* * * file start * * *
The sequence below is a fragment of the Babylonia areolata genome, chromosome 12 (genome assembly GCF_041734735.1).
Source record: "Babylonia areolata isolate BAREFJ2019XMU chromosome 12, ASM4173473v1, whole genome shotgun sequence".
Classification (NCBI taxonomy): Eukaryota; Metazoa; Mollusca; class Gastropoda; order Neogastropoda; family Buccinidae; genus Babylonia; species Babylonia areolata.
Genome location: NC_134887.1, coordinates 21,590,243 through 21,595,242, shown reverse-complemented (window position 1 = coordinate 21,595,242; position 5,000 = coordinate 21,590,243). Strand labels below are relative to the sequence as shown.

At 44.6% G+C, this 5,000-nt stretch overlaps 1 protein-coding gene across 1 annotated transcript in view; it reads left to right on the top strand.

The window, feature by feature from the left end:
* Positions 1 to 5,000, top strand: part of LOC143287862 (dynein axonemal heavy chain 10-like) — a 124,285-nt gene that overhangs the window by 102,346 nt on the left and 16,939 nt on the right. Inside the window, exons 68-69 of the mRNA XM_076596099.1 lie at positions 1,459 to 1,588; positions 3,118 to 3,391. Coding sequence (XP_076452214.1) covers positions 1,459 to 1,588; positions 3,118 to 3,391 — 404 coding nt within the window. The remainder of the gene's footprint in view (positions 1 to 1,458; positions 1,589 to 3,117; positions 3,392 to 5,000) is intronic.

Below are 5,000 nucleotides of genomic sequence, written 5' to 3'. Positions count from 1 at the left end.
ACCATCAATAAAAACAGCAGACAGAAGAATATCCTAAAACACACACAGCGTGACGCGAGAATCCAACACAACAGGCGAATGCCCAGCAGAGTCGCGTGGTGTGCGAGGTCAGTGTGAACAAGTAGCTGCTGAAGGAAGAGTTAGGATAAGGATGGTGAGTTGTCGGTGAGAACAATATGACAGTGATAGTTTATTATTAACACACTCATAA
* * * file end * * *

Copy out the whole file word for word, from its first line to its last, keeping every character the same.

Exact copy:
The sequence below is a fragment of the Babylonia areolata genome, chromosome 12 (genome assembly GCF_041734735.1).
Source record: "Babylonia areolata isolate BAREFJ2019XMU chromosome 12, ASM4173473v1, whole genome shotgun sequence".
Classification (NCBI taxonomy): Eukaryota; Metazoa; Mollusca; class Gastropoda; order Neogastropoda; family Buccinidae; genus Babylonia; species Babylonia areolata.
Genome location: NC_134887.1, coordinates 21,590,243 through 21,595,242, shown reverse-complemented (window position 1 = coordinate 21,595,242; position 5,000 = coordinate 21,590,243). Strand labels below are relative to the sequence as shown.

At 44.6% G+C, this 5,000-nt stretch overlaps 1 protein-coding gene across 1 annotated transcript in view; it reads left to right on the top strand.

The window, feature by feature from the left end:
* Positions 1 to 5,000, top strand: part of LOC143287862 (dynein axonemal heavy chain 10-like) — a 124,285-nt gene that overhangs the window by 102,346 nt on the left and 16,939 nt on the right. Inside the window, exons 68-69 of the mRNA XM_076596099.1 lie at positions 1,459 to 1,588; positions 3,118 to 3,391. Coding sequence (XP_076452214.1) covers positions 1,459 to 1,588; positions 3,118 to 3,391 — 404 coding nt within the window. The remainder of the gene's footprint in view (positions 1 to 1,458; positions 1,589 to 3,117; positions 3,392 to 5,000) is intronic.

Below are 5,000 nucleotides of genomic sequence, written 5' to 3'. Positions count from 1 at the left end.
ACCATCAATAAAAACAGCAGACAGAAGAATATCCTAAAACACACACAGCGTGACGCGAGAATCCAACACAACAGGCGAATGCCCAGCAGAGTCGCGTGGTGTGCGAGGTCAGTGTGAACAAGTAGCTGCTGAAGGAAGAGTTAGGATAAGGATGGTGAGTTGTCGGTGAGAACAATATGACAGTGATAGTTTATTATTAACACACTCATAA